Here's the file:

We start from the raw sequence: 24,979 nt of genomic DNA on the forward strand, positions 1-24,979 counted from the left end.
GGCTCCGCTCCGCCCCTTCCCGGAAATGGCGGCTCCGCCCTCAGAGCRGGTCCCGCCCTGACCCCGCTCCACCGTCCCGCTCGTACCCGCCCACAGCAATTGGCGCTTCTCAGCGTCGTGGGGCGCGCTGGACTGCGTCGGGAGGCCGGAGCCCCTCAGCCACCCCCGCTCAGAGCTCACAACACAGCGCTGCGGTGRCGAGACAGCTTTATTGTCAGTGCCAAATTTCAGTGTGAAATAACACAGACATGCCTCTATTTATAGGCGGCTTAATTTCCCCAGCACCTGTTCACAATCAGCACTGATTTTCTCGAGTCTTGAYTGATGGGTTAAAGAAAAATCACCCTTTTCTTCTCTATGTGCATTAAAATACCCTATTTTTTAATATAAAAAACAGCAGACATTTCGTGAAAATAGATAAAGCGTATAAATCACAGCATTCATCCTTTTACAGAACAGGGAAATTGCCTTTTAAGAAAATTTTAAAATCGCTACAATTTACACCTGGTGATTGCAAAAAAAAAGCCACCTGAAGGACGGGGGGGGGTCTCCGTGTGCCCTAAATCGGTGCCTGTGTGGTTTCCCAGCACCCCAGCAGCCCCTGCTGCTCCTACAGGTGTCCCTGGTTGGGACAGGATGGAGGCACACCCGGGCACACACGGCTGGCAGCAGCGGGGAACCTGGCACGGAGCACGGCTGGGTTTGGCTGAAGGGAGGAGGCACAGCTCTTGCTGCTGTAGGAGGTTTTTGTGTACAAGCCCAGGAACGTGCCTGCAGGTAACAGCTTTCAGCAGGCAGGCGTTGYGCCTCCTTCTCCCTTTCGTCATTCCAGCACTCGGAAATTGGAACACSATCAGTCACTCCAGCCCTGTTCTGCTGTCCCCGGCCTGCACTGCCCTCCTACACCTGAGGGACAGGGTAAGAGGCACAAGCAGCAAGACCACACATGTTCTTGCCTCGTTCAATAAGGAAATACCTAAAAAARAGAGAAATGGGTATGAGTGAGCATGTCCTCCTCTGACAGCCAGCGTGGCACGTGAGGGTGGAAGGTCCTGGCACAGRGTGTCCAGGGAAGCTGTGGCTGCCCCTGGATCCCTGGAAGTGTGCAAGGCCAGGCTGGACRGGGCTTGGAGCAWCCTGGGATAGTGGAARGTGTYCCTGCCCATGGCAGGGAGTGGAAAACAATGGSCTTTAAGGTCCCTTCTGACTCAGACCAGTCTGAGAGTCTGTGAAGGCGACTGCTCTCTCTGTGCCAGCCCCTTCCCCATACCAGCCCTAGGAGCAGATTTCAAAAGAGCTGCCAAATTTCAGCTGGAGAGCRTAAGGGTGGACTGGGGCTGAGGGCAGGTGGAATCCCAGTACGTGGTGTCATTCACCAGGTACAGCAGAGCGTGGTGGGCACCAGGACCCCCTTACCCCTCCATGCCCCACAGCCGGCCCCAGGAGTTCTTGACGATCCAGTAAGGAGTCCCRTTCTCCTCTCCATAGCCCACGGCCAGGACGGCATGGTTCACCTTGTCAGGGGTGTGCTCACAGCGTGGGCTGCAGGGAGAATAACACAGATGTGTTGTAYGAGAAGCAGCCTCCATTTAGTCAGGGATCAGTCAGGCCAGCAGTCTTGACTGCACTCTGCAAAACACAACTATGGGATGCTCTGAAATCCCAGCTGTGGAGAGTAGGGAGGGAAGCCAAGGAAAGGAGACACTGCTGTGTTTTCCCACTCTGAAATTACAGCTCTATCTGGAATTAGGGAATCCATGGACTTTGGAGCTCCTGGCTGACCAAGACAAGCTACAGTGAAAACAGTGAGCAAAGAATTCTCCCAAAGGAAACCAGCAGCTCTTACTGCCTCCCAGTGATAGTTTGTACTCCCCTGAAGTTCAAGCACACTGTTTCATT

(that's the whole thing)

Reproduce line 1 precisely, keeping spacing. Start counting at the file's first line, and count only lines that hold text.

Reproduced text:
We start from the raw sequence: 24,979 nt of genomic DNA on the forward strand, positions 1-24,979 counted from the left end.